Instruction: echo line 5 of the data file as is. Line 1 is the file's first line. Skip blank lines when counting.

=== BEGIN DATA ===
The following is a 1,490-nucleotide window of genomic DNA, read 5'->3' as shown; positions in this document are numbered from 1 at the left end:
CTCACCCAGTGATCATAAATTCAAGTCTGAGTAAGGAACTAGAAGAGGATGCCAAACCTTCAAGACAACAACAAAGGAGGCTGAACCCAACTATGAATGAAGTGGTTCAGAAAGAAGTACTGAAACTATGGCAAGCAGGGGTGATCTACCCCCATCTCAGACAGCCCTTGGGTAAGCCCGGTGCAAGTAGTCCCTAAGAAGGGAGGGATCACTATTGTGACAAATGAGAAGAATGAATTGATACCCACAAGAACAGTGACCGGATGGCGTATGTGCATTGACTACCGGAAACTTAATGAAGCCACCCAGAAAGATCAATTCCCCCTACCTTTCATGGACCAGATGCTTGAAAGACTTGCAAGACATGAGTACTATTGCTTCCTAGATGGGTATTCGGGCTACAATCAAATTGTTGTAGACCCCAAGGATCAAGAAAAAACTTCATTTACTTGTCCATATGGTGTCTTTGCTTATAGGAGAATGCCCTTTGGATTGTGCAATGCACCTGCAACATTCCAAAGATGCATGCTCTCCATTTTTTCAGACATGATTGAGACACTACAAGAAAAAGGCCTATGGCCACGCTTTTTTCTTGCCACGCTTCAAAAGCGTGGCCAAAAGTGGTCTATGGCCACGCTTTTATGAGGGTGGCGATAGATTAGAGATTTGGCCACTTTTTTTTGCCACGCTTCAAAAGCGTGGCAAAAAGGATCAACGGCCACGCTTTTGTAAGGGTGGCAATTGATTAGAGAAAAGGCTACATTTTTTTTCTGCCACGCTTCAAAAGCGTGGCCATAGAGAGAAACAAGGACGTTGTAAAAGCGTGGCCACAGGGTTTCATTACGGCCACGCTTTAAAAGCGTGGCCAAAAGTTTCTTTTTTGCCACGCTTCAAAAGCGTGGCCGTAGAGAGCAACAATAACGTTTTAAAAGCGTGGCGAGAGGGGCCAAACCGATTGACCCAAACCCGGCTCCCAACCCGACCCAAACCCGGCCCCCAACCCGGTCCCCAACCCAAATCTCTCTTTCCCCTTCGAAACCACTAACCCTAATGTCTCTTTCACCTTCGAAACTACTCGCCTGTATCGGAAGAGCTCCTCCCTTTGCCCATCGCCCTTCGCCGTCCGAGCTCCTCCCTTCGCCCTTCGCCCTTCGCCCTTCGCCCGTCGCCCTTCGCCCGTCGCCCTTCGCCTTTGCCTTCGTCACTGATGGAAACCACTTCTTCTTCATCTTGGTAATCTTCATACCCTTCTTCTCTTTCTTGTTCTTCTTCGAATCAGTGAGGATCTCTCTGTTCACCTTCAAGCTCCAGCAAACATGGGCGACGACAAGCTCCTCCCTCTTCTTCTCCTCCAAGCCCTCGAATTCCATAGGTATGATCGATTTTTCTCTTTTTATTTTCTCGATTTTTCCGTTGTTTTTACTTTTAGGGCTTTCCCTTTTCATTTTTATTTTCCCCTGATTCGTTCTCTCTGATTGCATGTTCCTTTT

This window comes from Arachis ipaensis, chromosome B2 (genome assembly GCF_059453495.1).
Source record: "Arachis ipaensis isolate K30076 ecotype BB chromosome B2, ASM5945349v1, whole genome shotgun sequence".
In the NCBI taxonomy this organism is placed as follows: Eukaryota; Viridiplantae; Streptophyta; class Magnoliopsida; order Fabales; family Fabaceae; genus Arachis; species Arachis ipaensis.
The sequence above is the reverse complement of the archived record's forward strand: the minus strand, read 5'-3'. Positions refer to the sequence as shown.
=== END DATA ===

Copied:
In the NCBI taxonomy this organism is placed as follows: Eukaryota; Viridiplantae; Streptophyta; class Magnoliopsida; order Fabales; family Fabaceae; genus Arachis; species Arachis ipaensis.